My kid is a risk-taker. While there may have been some question about this (Does he understand what he’s doing? Did I make the boundaries clear?) it’s now undoubtedly true — this kiddo enjoys pushing the envelope.
I shouldn’t be that surprised to discover this, I suppose. I wasn’t exactly a shy-and-blushing wallflower myself. I was the kid with the scraped knees, halfway up a tree or spending hours on the monkey bars. I knocked both of my front teeth out before they were ready — one playing basketball and one falling off a wall.
Our toddler, who will be two by the time this is published, is a curious little climber as well. Which is great! Except when he’s climbing somewhere that is potentially very dangerous. It’s summertime, which means that we’re venturing out into the world more and more. That means more opportunity for exploration, but it also means more boundaries.
For example, no running into the street. No running away at the playground if your grown-up says stop. No jumping off that super-high jungle gym.
The other day he climbed into the bottom section of his stroller while I was doing the dishes, only to get stuck and start crying. It scared the living daylights out of me.
Because I’m 35 and my kiddo is two (almost!) we have different perceptions of the world. As adults go, I’m pretty open to adventures and exploration. My wife would happily tell you that my optimism often boggles her mind. Still, I see the dangers in the world that he doesn’t. To him, everywhere is a playground. Everything is an adventure. Everyone is a friend.
This week, I’ve been asking myself how I can help him to grow up and learn to be cautious, but without tamping down his beautiful, multicolored, inquisitive spirit. Can it be done? Are we all doomed to become overly cautious and to distrust our instincts?
Which makes this week’s parsha kind of perfect.
This week, we made it to the last book — Deuteronomy, or Devarim. Welcome to the endgame, folks. The High Holidays are in sight.
There’s been a lot of studying done around Devarim, specifically regarding whether this book is actually a part of the original Pentateuch or if it is a later text. There’s significant discussion of the linguistic patterns of the book, and some of that evidence does suggest that Deuteronomy was, indeed, written about 500 years after all the other books. Plus, of course, the most obvious fact that this whole book is kind of a recap of the material we’ve already covered.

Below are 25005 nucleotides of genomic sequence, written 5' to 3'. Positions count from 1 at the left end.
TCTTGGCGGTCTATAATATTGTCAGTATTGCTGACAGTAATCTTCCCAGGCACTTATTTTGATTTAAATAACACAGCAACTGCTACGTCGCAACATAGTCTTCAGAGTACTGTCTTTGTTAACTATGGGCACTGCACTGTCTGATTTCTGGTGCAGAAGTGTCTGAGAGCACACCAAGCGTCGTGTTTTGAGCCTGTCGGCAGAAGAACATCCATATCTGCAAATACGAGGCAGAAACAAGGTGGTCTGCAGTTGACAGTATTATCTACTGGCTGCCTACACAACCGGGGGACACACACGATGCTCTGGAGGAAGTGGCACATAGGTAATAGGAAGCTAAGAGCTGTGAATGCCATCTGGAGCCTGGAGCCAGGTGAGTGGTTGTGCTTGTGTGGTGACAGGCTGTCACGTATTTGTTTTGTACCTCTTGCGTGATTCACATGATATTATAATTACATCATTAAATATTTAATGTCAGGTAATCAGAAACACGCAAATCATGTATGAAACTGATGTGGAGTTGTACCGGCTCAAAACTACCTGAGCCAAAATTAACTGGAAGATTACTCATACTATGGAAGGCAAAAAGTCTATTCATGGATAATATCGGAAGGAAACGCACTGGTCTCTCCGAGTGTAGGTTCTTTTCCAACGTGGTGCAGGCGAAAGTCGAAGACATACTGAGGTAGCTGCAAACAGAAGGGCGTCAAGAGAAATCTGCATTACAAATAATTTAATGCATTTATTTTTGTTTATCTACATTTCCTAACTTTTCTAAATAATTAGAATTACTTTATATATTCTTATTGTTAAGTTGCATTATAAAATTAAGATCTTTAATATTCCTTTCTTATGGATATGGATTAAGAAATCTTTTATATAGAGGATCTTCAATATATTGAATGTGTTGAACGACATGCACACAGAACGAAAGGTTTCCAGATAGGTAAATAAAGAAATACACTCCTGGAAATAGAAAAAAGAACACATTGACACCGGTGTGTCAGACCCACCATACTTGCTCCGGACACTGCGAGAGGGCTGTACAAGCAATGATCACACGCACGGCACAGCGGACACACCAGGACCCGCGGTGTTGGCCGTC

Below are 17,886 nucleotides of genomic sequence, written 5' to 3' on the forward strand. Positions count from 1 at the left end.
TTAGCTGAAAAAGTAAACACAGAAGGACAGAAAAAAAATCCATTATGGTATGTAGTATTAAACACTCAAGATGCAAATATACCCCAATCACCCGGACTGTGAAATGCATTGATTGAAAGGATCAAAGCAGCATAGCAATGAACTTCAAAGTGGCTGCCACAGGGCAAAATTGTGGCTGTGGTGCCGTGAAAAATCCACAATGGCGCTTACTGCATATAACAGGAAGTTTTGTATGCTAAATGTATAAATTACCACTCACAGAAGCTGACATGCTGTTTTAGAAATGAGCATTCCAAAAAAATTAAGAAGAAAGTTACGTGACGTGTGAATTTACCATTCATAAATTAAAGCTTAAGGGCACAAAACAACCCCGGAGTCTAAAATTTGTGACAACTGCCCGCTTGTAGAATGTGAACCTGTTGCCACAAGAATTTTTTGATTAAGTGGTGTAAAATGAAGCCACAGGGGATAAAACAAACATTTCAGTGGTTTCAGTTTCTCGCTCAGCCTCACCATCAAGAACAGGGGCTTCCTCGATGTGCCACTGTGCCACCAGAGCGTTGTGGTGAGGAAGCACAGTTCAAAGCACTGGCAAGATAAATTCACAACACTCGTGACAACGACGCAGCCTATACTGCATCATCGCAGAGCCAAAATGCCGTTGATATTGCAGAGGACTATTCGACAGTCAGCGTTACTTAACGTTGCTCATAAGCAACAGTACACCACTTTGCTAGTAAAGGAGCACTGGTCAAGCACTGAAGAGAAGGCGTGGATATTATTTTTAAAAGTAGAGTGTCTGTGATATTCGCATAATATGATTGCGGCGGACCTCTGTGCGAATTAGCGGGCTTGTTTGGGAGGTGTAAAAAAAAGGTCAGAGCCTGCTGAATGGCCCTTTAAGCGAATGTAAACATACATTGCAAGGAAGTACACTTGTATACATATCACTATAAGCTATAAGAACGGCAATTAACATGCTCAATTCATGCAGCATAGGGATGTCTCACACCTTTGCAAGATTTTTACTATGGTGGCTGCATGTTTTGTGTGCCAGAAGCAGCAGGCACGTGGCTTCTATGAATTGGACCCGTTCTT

Basically, this is Moses reminding the Israelites of what they promised to God, and what God promised to them, before everyone heads into Canaan and leaves him behind in the desert. “The Lord your God has multiplied you until you are today as numerous as the stars in the sky,” Moses reminds the Israelites in Devarim 1:10, setting the stage before going on to describe the trials of the journey. Specifically, the whole Twelve Spies debacle that got a whole generation cursed to die in the desert back in Sh’lach L’cha.
“You sulked in your tents and said, ‘It is because the Lord hates us that He brought us out of the land of Egypt, to hand us over to the Amorites to wipe us out,’ Moses says, in Devarim 1:27, “I said to you, “Have no dread or fear of them […] in the wilderness, where you saw how the Lord your God carried you, as a man carries his son, all the way that you traveled until you came to this place, Yet for all that, you have no faith in the Lord your God.” (Devarim 1:28-32)
I really resonate with Moses in this passage, and I worry that my kiddo will grow up to be one of those Israelites who was afraid to cross the Jordan River into the Promised Land. A land that was sworn to be flowing with milk and honey was right there waiting, and still, these worrywarts stayed in their tents.
Their concerns, to be fair, were valid. War is scary. New people who don’t want you coming into their turf are scary. Uprooting everything you know again to start anew is scary. I think of these Israelites, who had only known persecution all their lives under the hands of the Egyptians, and I think that it makes a whole lot of sense that they see danger at every turn. A healthy sense of fear is good for self-preservation. That being said, it can come at a cost. Sometimes, that cost is very steep.
For the Israelites, it meant 40 years in the desert, near the Promised Land but never stepping foot on its soil. For us, it may mean a life wandering right near what we want, never achieving our dreams for fear we may fall on our faces.
I don’t know how to encourage my kid to be inquisitive but cautious. I learned by falling and getting up, bumping into things and getting an ice pack, failing and trying again. In other words, the hard way. Maybe that’s the only way. All I can hope for is that when he sees that river, someday in the future, he assesses the danger but doesn’t let it hold him back. I hope he learns to swim across and plant his feet firmly in the Promised Land, whatever that turns out to mean to him.